Notes on Test-driven Development (TDD)

It's best for the developer to concentrate on the problem space rather than the solution space.

TDD is proactive.

No TDD is reactive.

Why TDD?


By writing test first, you write code that is more highly maintainable than if you just wrote the code to solve the problem. Writing a class to use in production that can be tested too forces you to think in other ways than just solve the problem. Barring certain mistakes (see further down), the result will be better code.


By testing first, you are forced to develop something akin to a specification. The specification of what the code does is made clear by the test written to ensure it does it.

If I can't write a test for the solution or functionality I'm working on, then I surely do not understand what I'm about to do. If I stab around prototyping the solution without writing one or more tests for it, how do I know what it was really supposed to do or that it really does it.

Keep specification up to date

You know how documentation—specifications—never seem to reflect what the product is doing or how it works because changes never seem to get reflected in documents?


Your test(s) will often begin to fail if you change the code to do something new or different.

Safety net for refactoring

I can't count the times my Mockito tests have saved my bacon at the end of a grand refactoring by showing me immediately how I broke something. I'm less afraid to make need changes to code that's completely covered by tests.

Robert C. Martin said:

Software is a remarkably sensitive discipline. If you reach into a base of code and you change one bit, you can crash the software. Go into the memory and twiddle one bit at random, and very likely, you will elicit some form of crash. Very, very few systems are that sensitive. You could go out to [a bridge], start taking bolts out, and [it] probably wouldn't fall. [...]

Bridges are resilient—they survive the loss of components. But software isn't resilient at all. One bit changes and—BANG!—it crashes. Very few disciplines are that sensitive.

But there is one other [discipline] that is, and that's accounting. The right mistake at exactly the right time on the right spreadsheet—that one-digit error can crash the company and send the offenders off to jail. How do accountants deal with that sensitivity? Well, they have disciplines. One of the primary disciplines is dual-entry bookkeeping. Everything is said twice. Every transaction is entered two times—once on the credit side and once on the debit side. Those two transactions follow separate mathematical pathways until they end up at this wonderful subtraction on the balance sheet that has to yield [...] zero.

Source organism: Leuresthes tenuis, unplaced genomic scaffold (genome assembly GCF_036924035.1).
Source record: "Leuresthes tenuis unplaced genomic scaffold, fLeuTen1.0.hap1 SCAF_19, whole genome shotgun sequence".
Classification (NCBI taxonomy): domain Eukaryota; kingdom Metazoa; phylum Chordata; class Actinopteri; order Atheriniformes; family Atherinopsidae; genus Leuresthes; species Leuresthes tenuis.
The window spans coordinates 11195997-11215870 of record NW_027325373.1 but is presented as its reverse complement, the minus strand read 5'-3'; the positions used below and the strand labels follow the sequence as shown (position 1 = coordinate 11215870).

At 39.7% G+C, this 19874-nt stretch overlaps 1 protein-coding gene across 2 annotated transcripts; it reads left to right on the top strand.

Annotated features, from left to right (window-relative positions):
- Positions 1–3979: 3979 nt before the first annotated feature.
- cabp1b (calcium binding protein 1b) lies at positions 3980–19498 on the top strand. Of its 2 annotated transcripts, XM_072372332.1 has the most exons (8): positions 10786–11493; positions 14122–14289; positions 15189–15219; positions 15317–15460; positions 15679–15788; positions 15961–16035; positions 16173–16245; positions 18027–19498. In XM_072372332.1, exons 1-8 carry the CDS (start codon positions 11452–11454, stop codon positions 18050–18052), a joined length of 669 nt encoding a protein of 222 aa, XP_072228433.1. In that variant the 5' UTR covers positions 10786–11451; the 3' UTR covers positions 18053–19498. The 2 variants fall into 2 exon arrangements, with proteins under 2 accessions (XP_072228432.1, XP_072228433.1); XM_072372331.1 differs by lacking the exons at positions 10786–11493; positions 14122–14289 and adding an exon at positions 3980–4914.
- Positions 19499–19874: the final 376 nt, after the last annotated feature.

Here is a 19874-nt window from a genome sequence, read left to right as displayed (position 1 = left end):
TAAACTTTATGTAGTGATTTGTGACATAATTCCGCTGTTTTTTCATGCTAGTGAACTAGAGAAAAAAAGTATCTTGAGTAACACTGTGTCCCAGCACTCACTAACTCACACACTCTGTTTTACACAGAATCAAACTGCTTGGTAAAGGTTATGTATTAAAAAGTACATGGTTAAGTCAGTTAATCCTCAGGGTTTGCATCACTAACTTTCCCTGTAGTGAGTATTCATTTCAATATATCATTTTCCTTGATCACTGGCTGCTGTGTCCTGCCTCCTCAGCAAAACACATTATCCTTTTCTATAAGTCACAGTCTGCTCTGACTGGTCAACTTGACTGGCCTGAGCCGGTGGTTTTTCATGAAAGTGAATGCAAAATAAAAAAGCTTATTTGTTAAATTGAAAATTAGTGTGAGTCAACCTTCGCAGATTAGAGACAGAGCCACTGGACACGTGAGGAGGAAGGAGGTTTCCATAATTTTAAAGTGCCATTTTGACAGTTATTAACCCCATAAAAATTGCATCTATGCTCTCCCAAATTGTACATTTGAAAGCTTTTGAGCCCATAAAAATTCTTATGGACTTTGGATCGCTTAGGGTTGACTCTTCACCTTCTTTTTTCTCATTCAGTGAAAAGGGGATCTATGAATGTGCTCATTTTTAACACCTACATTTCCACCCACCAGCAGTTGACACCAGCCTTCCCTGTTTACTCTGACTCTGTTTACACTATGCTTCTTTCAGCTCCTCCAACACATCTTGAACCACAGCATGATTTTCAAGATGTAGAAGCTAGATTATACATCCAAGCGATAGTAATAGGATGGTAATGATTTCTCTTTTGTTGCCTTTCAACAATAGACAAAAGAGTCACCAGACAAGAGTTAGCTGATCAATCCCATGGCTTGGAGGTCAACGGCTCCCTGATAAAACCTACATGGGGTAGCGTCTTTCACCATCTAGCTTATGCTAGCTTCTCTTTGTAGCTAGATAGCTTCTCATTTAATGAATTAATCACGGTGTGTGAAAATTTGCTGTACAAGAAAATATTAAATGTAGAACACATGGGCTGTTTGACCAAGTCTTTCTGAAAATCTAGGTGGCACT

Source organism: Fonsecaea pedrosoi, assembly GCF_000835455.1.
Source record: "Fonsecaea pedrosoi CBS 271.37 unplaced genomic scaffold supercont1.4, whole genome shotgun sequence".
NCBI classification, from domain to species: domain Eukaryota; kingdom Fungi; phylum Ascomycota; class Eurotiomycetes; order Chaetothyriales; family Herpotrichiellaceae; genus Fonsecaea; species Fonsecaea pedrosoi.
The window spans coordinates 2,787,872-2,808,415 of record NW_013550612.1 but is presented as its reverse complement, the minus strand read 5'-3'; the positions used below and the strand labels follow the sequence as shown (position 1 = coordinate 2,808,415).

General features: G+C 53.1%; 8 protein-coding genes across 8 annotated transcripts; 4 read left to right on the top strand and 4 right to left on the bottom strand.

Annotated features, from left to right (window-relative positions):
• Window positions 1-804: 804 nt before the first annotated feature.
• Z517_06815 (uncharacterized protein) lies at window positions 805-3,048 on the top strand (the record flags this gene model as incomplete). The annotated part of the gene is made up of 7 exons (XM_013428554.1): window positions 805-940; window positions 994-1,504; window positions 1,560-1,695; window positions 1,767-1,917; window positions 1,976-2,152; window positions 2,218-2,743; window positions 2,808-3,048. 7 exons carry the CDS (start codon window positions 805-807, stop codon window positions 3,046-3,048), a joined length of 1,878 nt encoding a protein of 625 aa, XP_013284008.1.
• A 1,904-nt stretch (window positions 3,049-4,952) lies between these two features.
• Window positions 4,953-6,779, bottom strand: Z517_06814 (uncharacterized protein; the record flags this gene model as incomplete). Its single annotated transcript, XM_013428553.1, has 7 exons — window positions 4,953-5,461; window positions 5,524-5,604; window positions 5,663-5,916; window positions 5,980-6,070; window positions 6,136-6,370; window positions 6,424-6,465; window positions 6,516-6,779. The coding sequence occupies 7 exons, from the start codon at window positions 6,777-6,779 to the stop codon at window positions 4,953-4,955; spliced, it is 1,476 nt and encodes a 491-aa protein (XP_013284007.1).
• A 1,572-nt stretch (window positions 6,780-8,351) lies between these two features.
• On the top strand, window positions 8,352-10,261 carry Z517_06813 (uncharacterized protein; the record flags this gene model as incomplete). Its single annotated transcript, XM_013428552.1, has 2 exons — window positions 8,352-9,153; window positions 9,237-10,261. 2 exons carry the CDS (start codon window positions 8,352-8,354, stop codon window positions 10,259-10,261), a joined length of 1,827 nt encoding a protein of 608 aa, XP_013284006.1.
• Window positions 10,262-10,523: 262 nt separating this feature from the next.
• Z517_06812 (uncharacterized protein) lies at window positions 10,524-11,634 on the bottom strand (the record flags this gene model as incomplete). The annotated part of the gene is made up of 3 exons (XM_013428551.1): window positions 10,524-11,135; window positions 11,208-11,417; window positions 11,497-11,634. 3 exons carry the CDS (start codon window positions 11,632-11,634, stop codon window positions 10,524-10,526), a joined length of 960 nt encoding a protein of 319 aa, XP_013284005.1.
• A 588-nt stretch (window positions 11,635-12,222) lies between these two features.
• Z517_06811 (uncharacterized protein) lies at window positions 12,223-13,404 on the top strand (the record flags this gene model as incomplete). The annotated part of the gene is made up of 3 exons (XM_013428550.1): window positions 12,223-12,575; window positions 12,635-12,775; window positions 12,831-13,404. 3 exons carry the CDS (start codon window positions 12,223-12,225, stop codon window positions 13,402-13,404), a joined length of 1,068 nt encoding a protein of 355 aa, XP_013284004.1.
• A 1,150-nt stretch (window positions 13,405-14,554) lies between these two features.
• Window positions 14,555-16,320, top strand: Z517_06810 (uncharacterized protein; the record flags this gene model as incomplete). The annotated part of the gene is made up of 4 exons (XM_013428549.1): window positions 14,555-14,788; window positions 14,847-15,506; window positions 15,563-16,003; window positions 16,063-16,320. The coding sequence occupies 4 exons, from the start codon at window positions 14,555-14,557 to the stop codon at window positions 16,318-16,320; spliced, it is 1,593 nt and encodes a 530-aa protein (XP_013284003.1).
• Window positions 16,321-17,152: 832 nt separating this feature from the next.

This is what test-driven development is: dual-entry bookkeeping. Everything is said twice—once on the test side and once on the production code side and everything runs in an execution that yields either a green bar or a red bar just like the zero on the balance sheet. It seems like that's a good practice for us: to [acknowledge and] manage these sensitivities of our discipline.

Best practices

Some best practices. An HP colleague posited this a long time ago. I'm not sure I agree in every respect. Mockito has come along since. Etc. Expect a lot of revision here.

From an article by Chris Odell

A TDD approach lends itself to coding using SOLID principles.

S – Single Responsibility

A method or class should be responsible for one task, and one task only. This leads to smaller methods which are easier to understand, have fewer lines of code and fewer bugs and side effects.

A good unit test will test one method or one unit of work. In order for this to work well the method must do one thing well or have a single responsibility.

O – Open/Closed

The Open/Closed principle, at the method level, suggests that the method you are testing should be open to bug fixes but closed to modification. If your method is doing more than it should to fulfill it's responsibilities then there is a greater chance of higher coupling and side effects.

L – Liskov Substitution Principle (LSP)

The idea behind the Liskov Substitution principle is that it should be possible to substitute different subclasses of a class without a consumer of the base class needing to know about the substitution.

When a TDD approach is taken, artifacts such as queues and databases should have test doubles to shorten the code-test-fix cycle, which means subclasses are more likely to follow the LSP.

I – Interface Segregation

Interface segregation refers to creating tightly focused interfaces so that classes which implement the interface are not forced to depend on parts of the interface they do not use. This is single responsibility again but from an interface point of view, and as with single responsibility for classes and methods a unit test will be more effective when only the salient part of the interface is included in the test.

Having a cohesive interface, much like having a cohesive class, leads to a much cleaner contract and less likelihood of bugs and side effects.

D – Dependency Injection

Let's say you have object A and object B. Object A depends on object B to work, but rather than creating object B within object A, you pass a reference to object B into object A's constructor or a property of object A. This is dependency injection.

When coding using TDD you will often want to create any dependent objects outside of the class you are testing. This allows you to pass different types of test double into the object under test as well as real objects when the class has been integrated into an application.

Three common mistakes

  1. Starting with edge cases (empty string, null argument) or error cases.
  2. Writing tests for non (invented) requirements.
  3. Writing code to make the next test pass.